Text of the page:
Mitch McConnell to Defend Amy Coney Barrett from Media's Attacks on Her Faith

Senate Majority Leader Mitch McConnell speaks to the media on Capitol Hill in Washington, D.C., September 30, 2020. (Joshua Roberts/Reuters)

Don’t believe Julie Kelly: McConnell is one of the most effective GOP leaders in history, and he’ll frustrate Biden’s agenda.

American Greatness, the online outlet that sprung up in the summer of 2016 to, in its own words, “be the leading voice of the next generation of American Conservatism,” has never lived up to that lofty mission. Mostly, it has had its hands full defending Donald Trump, particularly from any Republican who dares to cross the president in even the smallest way. One of its loudest and angriest commentators in this regard is Julie Kelly, who over the last four years has made a habit of picking vicious fights with those on the right whom she regards as Trump’s enemies — and she isn’t about to stop now that the president appears to have lost his bid for reelection.

According to Kelly, Mitch McConnell and the Senate majority he is likely to lead after the Georgia run-off elections on January 5 will roll right over and allow Joe Biden to enact his agenda without objection. With her typical lack of regard for evidence, Kelly asserts that there “is no reason to believe” that Senate Republicans will not get behind “a lite version of the Green New Deal,” “college debt forgiveness,” and even “some form of racial reparations.”

To hear sycophants such as Kelly tell it, you’d think that until Donald Trump took office, no prominent Republican had ever done anything to slow, much less stop, the progressive agenda. This narrative has its weaknesses; it ignores everything that the conservative movement accomplished in American politics prior to Trump’s rise, admits no knowledge of the constitutional limits of control of Congress, and lacks factual and historical grounding. But it also has one big strength for its adherents: It allows them to excuse Trump’s excesses, because it holds him up as the first GOP standard-bearer in history who fights.

One of the most welcome developments of the Trump era has been the rehabilitation of Mitch McConnell in the eyes of movement conservatives. McConnell is not and never will be a Trump-like bomb thrower, because, as Senate majority leader, he can’t afford to be. His job is to protect his caucus and steer legislation rightward, but he doesn’t have the luxury of using cable-news hits to endear himself to the base and prime himself for a run at the White House. He operates in the world of the possible, and he knows that in order to govern, the GOP must maintain a tent big enough for ideologues such as Ted Cruz and moderates such as Susan Collins, as well as sometimes compromising with Democrats on must-pass bills.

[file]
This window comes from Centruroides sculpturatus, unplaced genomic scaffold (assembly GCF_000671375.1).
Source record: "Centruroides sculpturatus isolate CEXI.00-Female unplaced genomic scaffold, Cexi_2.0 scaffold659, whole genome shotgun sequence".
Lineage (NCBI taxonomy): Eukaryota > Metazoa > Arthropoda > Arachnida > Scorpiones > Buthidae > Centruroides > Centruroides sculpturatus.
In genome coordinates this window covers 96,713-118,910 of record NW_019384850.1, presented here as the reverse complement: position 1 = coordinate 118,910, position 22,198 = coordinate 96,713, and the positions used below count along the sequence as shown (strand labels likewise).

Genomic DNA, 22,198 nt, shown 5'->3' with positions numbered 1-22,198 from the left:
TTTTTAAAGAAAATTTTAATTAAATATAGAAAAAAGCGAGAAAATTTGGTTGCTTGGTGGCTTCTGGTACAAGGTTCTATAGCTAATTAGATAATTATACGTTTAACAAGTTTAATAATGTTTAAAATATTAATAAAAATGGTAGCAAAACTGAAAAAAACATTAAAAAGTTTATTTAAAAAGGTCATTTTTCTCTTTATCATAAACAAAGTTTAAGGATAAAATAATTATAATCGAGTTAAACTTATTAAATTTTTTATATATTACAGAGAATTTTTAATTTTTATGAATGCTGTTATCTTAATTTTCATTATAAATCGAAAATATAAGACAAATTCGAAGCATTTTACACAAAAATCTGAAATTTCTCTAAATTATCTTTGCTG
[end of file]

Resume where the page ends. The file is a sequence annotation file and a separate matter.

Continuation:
Yet, while McConnell is by necessity no paragon of ideological purity, you’d have to be either ignorant of his record or hell-bent on lying to your audience to proclaim, as Kelly does, that he will capitulate to Biden’s every whim.

This is a man who, years before Barack Obama’s 2012 reelection campaign, called defeating his bid for a second term “the single most important thing we want to achieve” — a man known to some on the left as the Grim Reaper and to others as Nuclear Cocaine Mitch. By almost any measure, he is one of the most effective and ruthless leaders that Republicans have ever had. His refusal to grant Obama’s Supreme Court nominee, Merrick Garland, so much as a hearing for six months prior to an election may have been decisive in Trump’s 2016 victory, and definitely paid off afterward in the form of Justice Neil Gorsuch.

Moreover, Kelly and others on the right who dismiss McConnell as good only for “confirming judges” ignore the fact that Obama’s only major legislative achievement came in 2010, when Republicans held only 41 seats in the upper chamber, and the fact that the GOP did not hold a majority until the last two years of Obama’s presidency. They bemoan McConnell’s supposed acquiescence during the Obama years but are curiously loath to name the concessions he granted Democrats from 2014 to 2016.

Because Kelly is unable to point to any real history of capitulation on McConnell’s part, she resorts to howling about the reluctance of GOP senators to fully embrace Trump’s faulty claims that voter fraud handed Joe Biden his apparent victory in last week’s election. She’s similarly outraged by Senator Ron Johnson, who co-authored an 87-page report on Hunter Biden’s international dealings, for not promising to subpoena the younger Biden after his father is inaugurated. How could one possibly conclude, after witnessing such abdications of duty, that the GOP will not get in line behind racial-reparations bills and the Green New Deal?

It’s been a fun four years for people like Kelly, who have used Donald Trump’s primacy in the Republican Party to harass and belittle anyone who dared not to defend every word that came out of the president’s mouth. Most famously, Kelly characterized Nancy French’s experience of childhood sexual abuse as “screwing around with her preacher” during the fight over Brett Kavanaugh’s confirmation, for the crime of suggesting that if Kavanaugh were guilty, he should not be seated. I will not enjoy watching Joe Biden take the oath of office and am unlikely to support much of anything he tries to accomplish for the duration of his term. But I will relish watching Kelly and her ilk flounder about for a shred of continued relevance while Mitch McConnell stymies the progressive agenda in the Senate.

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